• After all, usability really just means that making sure that something works well : that a person of average (or even below average) ability and experience can use the thing - whether it's a Web site, a fighter jet, or a revolving door - for its intended purpose without getting hopelessly frustrated. (Steve Krug, Don't Make Me Think)
      • Usability is a quality attribute that assesses how easy user interfaces are to use, based on learnability, efficiency, memorability, errors, and satisfaction . (Jakob Nielsen)
      • Efficiency with which a user can perform required tasks with a product, for example, a website. (www.webindexing.biz/Webbook2Ed/glossary.htm)
      • Usability is the measure of a product's potential to accomplish the goals of the user. (www.netaonline.org/PD-DigitalGlossary.rtf)
    There is no agreement on whether usability is a concept or a methodology
  • What is User Experience…
    • The User Experience (UX) encompasses all aspects of the end-user's interaction with a company, its services, and its products. It aims to achieve a positive perception through customers who are satisfied entering into, during and after interactions. (Peter Boersma)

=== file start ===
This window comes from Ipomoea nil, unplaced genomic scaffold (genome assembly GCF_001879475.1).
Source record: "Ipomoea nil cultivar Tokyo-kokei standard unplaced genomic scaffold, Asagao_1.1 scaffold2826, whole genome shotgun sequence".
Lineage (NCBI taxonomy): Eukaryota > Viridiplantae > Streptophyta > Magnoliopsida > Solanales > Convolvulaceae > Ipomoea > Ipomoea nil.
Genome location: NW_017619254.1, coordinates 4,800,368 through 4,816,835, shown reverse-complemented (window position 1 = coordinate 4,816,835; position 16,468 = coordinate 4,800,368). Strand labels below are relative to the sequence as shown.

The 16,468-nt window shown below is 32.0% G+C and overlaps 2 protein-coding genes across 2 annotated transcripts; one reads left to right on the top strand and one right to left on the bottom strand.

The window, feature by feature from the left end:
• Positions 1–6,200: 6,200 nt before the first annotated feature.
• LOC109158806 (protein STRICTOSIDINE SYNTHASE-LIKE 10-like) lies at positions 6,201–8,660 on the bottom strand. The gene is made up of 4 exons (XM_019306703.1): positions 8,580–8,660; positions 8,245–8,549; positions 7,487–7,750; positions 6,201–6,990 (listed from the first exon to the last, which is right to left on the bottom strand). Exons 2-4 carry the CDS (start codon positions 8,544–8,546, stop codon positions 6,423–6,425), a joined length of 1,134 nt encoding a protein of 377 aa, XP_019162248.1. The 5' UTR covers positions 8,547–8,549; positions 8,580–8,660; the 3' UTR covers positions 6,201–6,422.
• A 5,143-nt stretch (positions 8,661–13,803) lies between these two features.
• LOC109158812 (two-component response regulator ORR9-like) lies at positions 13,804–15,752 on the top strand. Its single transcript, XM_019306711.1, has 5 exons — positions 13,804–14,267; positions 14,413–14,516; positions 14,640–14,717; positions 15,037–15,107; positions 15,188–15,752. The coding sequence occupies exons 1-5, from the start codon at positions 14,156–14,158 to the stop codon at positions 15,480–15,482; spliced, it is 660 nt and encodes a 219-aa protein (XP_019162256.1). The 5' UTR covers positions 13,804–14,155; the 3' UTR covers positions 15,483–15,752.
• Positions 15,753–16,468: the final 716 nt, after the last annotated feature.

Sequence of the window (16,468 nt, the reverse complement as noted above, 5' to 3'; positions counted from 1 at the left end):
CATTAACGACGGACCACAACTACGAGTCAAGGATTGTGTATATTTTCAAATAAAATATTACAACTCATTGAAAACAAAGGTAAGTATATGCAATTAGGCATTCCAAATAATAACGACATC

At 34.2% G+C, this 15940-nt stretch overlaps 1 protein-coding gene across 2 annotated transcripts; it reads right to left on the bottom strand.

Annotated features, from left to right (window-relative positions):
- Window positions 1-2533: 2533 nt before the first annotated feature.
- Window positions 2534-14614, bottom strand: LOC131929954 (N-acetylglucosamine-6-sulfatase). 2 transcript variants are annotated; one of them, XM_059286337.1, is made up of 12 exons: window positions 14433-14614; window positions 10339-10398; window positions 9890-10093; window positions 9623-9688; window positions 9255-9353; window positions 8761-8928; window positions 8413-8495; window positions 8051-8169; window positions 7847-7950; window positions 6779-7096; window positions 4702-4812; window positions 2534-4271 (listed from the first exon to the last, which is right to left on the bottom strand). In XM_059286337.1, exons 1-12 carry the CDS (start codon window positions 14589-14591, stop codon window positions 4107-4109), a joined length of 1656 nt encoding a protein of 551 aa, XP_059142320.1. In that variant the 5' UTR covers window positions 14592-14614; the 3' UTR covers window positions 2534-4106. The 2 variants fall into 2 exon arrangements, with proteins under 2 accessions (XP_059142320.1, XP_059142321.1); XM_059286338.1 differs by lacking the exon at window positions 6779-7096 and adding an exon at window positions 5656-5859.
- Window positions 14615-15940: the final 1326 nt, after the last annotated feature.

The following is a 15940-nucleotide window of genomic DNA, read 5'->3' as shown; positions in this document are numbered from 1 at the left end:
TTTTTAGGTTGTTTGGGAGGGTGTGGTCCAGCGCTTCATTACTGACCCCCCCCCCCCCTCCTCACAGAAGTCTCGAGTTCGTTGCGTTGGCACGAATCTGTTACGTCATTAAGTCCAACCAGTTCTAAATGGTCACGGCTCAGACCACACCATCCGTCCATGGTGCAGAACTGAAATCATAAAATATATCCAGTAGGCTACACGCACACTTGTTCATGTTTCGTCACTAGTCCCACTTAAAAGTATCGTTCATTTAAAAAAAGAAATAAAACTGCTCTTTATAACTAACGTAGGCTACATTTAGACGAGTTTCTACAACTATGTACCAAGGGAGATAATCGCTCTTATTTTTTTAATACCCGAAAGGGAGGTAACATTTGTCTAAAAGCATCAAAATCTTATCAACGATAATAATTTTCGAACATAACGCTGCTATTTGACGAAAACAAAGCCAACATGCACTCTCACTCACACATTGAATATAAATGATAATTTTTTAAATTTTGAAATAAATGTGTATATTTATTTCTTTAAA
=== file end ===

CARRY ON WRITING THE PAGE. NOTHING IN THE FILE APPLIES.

• This also means that users experience everything:
      • Visual design
      • Information architecture
      • Interaction design
      • Copy & technical writing
      • Customer relationship management
      • Environment
      • Colors moods
      • Smell
      • Touch
    All design creates an experience, but what kind of experience do you want?
      • Audio feedback
      • Visual feedback
      • Trust
      • Show-off effect
      • Usefulness
      • Practicality
      • Coexistence
      • Emotional effect
  • Achieving the intended “good” UX
    • Two distinct facets of design can help make the UX a positive one:
      • The “practical” value or usefulness for the user (UCD)